have a private right of action against those who illegally access their
– Help users make informed choices by promoting transparency
around cloud providers’ security practices

Reconcile conflict of law issues by seeking a multilateral
framework on these issues in the form of a treaty or similar
international instrument
Digital Due Process Coalition
 Coalition went public in April, urging update of ECPA, key law
for government access to email/private files stored in “cloud”
– Coalition members include: ACLU, American Library Association, Americans for
Tax Reform ,AOL, Association of Research Libraries, AT&T, Center for
Democracy & Technology, Citizens Against Government Waste, Competitive
Enterprise Institute, Computer and Communications Industry Association, eBay,
Electronic Frontier Foundation, Google, Information Technology & Innovation
Foundation, Integra Telecom, Intel, Loopt, Microsoft, NetCoalition

Contents of Communications
: Coalition urges governmental entity
may require an entity covered by ECPA to disclose communications
not readily accessible to the public only with a search warrant issued
based on a showing of probable cause, regardless of age of
communications, means or status of storage or provider’s access to
or use of the communications in its normal business operations
 House Judiciary Committee has announced it will hold hearings this
spring to consider ECPA revisions
Google and the National Security Agency
 Google-NSA Relationship
– In February 2010, EPIC filed a Freedom of Information Act
request with the National Security Agency, seeking records
regarding the relationship between Google and NSA
– EPIC FOIA request also seeks NSA communications with
Google regarding Google's encryption of Gmail and cloud
computing services

EPIC also filed a lawsuit against NSA and NSC, seeking a key
document governing national cybersecurity policy
The Cloud and Cybersecurity
 Cyberattacks against Google were a "wake-up call" about the
vulnerabilities that could cripple the U.S. economy (Dennis Blair,
U.S. Director of National Intelligence)
 President Obama recently appointed Howard Schmidt as the
administration's cybersecurity coordinator
– Schmidt: “Cloud computing makes a lot of sense, but we need to
make sure that the policies…the legal framework is in place”
– “The spotlight will shift to authentication, encryption, service level
agreements and legal requirements”
– Schmidt has been working on requirements for secure cloud
computing architectures
 In February, House of Representatives passed cybersecurity
legislation (H.R. 4061). H.R. 4061 seeks to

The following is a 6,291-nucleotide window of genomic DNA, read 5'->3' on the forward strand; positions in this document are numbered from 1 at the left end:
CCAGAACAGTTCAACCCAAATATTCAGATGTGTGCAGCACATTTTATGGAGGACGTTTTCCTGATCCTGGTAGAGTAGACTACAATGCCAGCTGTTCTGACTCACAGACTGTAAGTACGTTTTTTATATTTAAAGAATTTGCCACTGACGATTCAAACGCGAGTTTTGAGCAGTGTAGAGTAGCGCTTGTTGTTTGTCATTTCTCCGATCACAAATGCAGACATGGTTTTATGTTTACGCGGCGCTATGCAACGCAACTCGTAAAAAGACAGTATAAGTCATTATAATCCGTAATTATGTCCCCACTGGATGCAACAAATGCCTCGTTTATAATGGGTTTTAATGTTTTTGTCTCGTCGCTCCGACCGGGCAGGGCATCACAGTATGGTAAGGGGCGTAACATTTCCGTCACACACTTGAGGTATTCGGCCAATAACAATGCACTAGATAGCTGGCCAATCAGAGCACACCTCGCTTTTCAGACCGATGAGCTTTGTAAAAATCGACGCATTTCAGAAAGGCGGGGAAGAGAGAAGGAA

– Enhance coordination and prioritization of the federal research
– Promote development of technical standards

Improve the transfer of cybersecurity technologies to the
Security Remains The Top Concern Re: Cloud
 Mixing of customers' information in the cloud creates new
– Threats include use of cloud computing for misdeeds, malicious
insiders, insecure application programming interfaces and data
loss or leakage
 Jericho Forum, Cloud Security Alliance, and others have data
security checklists for information technology vendors to use
for self-assessment.
– Checklists may also be used by users or potential purchasers of
IT products to assess their effectiveness in protecting data
Contact Information
Alan Charles Raul
Sidley Austin LLP
1501 K Street, NW
Washington, DC 20005
(202) 736-8477
Sidley Austin LLP, a Delaware limited liability partnership which operates at the firm’s offices other than Chicago, London, Hong Kong, Singapore and
Sydney, is affiliated with other partnerships, including Sidley Austin LLP, an Illinois limited liability partnership (Chicago);Sidley Austin LLP, a separate
Delaware limited liability partnership (London); Sidley Austin LLP, a separate Delaware limited liability partnership (Singapore); Sidley Austin, a New
York general partnership (Hong Kong); Sidley Austin, a Delaware general partnership of registered foreign lawyers restricted to practicing foreign law
(Sydney); and Sidley Austin Nishikawa Foreign Law Joint Enterprise (Tokyo). The affiliated partnerships are referred to herein collectively as Sidley
Austin, Sidley, or the firm.
This presentation has been prepared by Sidley Austin LLP as of September 11, 2007, for informational purposes only and does not constitute legal
advice. This information is not intended to create, and receipt of it does not constitute, a lawyer-client relationship. Readers should not act upon this
without seeking advice from professional advisers.